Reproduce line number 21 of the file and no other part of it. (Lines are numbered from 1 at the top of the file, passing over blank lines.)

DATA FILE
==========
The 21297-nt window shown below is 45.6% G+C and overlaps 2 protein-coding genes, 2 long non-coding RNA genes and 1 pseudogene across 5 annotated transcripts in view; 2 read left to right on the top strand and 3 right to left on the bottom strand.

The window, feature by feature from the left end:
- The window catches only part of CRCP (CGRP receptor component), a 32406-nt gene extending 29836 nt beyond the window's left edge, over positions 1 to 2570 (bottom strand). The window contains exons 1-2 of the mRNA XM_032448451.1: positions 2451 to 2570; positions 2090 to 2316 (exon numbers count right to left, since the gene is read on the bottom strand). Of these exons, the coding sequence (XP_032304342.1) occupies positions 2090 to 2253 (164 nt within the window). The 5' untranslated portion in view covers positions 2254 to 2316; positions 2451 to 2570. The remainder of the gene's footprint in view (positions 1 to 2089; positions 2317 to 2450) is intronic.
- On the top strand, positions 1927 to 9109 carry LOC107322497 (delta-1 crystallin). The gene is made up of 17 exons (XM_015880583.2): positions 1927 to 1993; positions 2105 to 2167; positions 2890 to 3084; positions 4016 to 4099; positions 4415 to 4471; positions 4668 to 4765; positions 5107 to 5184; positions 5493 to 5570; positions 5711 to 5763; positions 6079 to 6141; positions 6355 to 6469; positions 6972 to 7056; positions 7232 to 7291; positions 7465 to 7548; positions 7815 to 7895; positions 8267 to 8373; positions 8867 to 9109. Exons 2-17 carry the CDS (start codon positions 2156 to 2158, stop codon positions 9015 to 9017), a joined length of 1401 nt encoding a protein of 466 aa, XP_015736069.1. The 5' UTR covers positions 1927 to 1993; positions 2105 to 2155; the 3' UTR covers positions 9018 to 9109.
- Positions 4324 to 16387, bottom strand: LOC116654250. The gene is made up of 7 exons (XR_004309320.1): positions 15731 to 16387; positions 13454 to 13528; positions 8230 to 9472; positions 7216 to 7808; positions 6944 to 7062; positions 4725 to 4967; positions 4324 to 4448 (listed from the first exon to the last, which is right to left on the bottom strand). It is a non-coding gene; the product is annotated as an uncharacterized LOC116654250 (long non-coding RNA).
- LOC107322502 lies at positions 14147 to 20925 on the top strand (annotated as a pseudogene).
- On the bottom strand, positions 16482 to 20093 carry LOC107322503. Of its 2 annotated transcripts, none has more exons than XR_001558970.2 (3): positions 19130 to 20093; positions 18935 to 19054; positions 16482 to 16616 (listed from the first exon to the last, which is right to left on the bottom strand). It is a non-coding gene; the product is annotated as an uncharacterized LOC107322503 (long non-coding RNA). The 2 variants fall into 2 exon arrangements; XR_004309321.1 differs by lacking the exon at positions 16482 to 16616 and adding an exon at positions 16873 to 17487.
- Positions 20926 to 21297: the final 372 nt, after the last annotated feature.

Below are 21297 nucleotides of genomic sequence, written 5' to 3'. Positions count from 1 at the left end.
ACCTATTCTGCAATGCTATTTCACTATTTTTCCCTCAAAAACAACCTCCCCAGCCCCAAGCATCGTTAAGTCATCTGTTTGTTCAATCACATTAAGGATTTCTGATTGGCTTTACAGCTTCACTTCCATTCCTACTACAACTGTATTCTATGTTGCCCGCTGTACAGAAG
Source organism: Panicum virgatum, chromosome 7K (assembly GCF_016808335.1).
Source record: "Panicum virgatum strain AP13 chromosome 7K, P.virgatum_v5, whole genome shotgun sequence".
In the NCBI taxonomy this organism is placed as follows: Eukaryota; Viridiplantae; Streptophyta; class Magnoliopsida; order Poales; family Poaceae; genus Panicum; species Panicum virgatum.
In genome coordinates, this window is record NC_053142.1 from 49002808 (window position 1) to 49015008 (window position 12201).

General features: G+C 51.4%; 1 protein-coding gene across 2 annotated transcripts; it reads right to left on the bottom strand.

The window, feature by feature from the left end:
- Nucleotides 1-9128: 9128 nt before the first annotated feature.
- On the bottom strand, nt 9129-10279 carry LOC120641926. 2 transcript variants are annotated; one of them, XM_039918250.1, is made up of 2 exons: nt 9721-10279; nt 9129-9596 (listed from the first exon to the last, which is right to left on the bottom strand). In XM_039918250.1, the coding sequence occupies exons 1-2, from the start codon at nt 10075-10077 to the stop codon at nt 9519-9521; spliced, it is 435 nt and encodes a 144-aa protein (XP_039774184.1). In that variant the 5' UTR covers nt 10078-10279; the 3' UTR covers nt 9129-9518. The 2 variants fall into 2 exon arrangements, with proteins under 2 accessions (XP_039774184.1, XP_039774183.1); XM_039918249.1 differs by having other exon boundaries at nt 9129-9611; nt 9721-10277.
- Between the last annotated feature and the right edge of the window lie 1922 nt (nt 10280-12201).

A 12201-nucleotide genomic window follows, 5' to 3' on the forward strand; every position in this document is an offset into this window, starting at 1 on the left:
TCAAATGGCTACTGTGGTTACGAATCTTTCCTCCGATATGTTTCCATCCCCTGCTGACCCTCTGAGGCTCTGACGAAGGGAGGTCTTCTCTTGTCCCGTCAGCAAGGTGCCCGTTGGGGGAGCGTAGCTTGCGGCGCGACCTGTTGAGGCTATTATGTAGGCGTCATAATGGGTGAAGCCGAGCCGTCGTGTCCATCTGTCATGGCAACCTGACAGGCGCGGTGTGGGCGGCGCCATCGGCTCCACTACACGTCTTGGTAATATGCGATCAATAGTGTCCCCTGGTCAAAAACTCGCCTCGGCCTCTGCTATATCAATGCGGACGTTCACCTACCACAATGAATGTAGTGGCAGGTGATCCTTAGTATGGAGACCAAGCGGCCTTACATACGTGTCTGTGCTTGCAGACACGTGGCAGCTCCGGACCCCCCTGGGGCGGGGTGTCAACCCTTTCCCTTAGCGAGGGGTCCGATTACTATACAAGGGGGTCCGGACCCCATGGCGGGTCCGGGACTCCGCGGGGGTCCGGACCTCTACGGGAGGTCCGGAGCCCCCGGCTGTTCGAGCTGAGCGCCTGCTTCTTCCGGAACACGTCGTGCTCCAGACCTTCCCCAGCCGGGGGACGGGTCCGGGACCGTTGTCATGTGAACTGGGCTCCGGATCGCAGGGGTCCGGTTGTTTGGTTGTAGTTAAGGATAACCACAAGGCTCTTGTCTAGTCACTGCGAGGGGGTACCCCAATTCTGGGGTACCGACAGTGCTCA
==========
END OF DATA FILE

TCAAATGGCTACTGTGGTTACGAATCTTTCCTCCGATATGTTTCCATCCCCTGCTGACCCTCTGAGGCTCTGACGAAGGGAGGTCTTCTCTTGTCCCGTCAGCAAGGTGCCCGTTGGGGGAGCGTAGCTTGCGGCGCGACCTGTTGAGGCTATTATGTAGGCGTCATAATGGGTGAAGCCGAGCCGTCGTGTCCATCTGTCATGGCAACCTGACAGGCGCGGTGTGGGCGGCGCCATCGGCTCCACTACACGTCTTGGTAATATGCGATCAATAGTGTCCCCTGGTCAAAAACTCGCCTCGGCCTCTGCTATATCAATGCGGACGTTCACCTACCACAATGAATGTAGTGGCAGGTGATCCTTAGTATGGAGACCAAGCGGCCTTACATACGTGTCTGTGCTTGCAGACACGTGGCAGCTCCGGACCCCCCTGGGGCGGGGTGTCAACCCTTTCCCTTAGCGAGGGGTCCGATTACTATACAAGGGGGTCCGGACCCCATGGCGGGTCCGGGACTCCGCGGGGGTCCGGACCTCTACGGGAGGTCCGGAGCCCCCGGCTGTTCGAGCTGAGCGCCTGCTTCTTCCGGAACACGTCGTGCTCCAGACCTTCCCCAGCCGGGGGACGGGTCCGGGACCGTTGTCATGTGAACTGGGCTCCGGATCGCAGGGGTCCGGTTGTTTGGTTGTAGTTAAGGATAACCACAAGGCTCTTGTCTAGTCACTGCGAGGGGGTACCCCAATTCTGGGGTACCGACAGTGCTCA